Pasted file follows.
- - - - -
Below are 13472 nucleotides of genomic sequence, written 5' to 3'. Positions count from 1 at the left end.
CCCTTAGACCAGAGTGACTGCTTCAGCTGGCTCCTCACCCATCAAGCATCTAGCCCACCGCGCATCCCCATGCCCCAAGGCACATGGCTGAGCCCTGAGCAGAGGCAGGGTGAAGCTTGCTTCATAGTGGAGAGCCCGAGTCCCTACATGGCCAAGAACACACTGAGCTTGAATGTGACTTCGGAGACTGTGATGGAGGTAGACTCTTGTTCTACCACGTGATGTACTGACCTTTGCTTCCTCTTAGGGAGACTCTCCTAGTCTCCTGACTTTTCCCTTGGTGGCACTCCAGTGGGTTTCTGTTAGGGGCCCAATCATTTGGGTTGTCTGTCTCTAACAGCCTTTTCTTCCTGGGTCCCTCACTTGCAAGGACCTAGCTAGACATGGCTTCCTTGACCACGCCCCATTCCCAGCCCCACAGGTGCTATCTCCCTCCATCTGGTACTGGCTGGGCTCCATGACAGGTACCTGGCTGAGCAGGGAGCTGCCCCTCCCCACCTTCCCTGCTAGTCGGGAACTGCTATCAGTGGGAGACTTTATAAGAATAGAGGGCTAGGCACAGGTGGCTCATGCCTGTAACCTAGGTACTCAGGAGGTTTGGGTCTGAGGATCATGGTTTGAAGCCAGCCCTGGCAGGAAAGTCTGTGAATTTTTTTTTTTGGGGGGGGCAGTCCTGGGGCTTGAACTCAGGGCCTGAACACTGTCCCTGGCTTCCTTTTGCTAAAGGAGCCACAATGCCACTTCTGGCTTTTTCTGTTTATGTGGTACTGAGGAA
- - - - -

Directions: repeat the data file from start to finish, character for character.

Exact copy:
Below are 13472 nucleotides of genomic sequence, written 5' to 3'. Positions count from 1 at the left end.
CCCTTAGACCAGAGTGACTGCTTCAGCTGGCTCCTCACCCATCAAGCATCTAGCCCACCGCGCATCCCCATGCCCCAAGGCACATGGCTGAGCCCTGAGCAGAGGCAGGGTGAAGCTTGCTTCATAGTGGAGAGCCCGAGTCCCTACATGGCCAAGAACACACTGAGCTTGAATGTGACTTCGGAGACTGTGATGGAGGTAGACTCTTGTTCTACCACGTGATGTACTGACCTTTGCTTCCTCTTAGGGAGACTCTCCTAGTCTCCTGACTTTTCCCTTGGTGGCACTCCAGTGGGTTTCTGTTAGGGGCCCAATCATTTGGGTTGTCTGTCTCTAACAGCCTTTTCTTCCTGGGTCCCTCACTTGCAAGGACCTAGCTAGACATGGCTTCCTTGACCACGCCCCATTCCCAGCCCCACAGGTGCTATCTCCCTCCATCTGGTACTGGCTGGGCTCCATGACAGGTACCTGGCTGAGCAGGGAGCTGCCCCTCCCCACCTTCCCTGCTAGTCGGGAACTGCTATCAGTGGGAGACTTTATAAGAATAGAGGGCTAGGCACAGGTGGCTCATGCCTGTAACCTAGGTACTCAGGAGGTTTGGGTCTGAGGATCATGGTTTGAAGCCAGCCCTGGCAGGAAAGTCTGTGAATTTTTTTTTTTGGGGGGGGCAGTCCTGGGGCTTGAACTCAGGGCCTGAACACTGTCCCTGGCTTCCTTTTGCTAAAGGAGCCACAATGCCACTTCTGGCTTTTTCTGTTTATGTGGTACTGAGGAA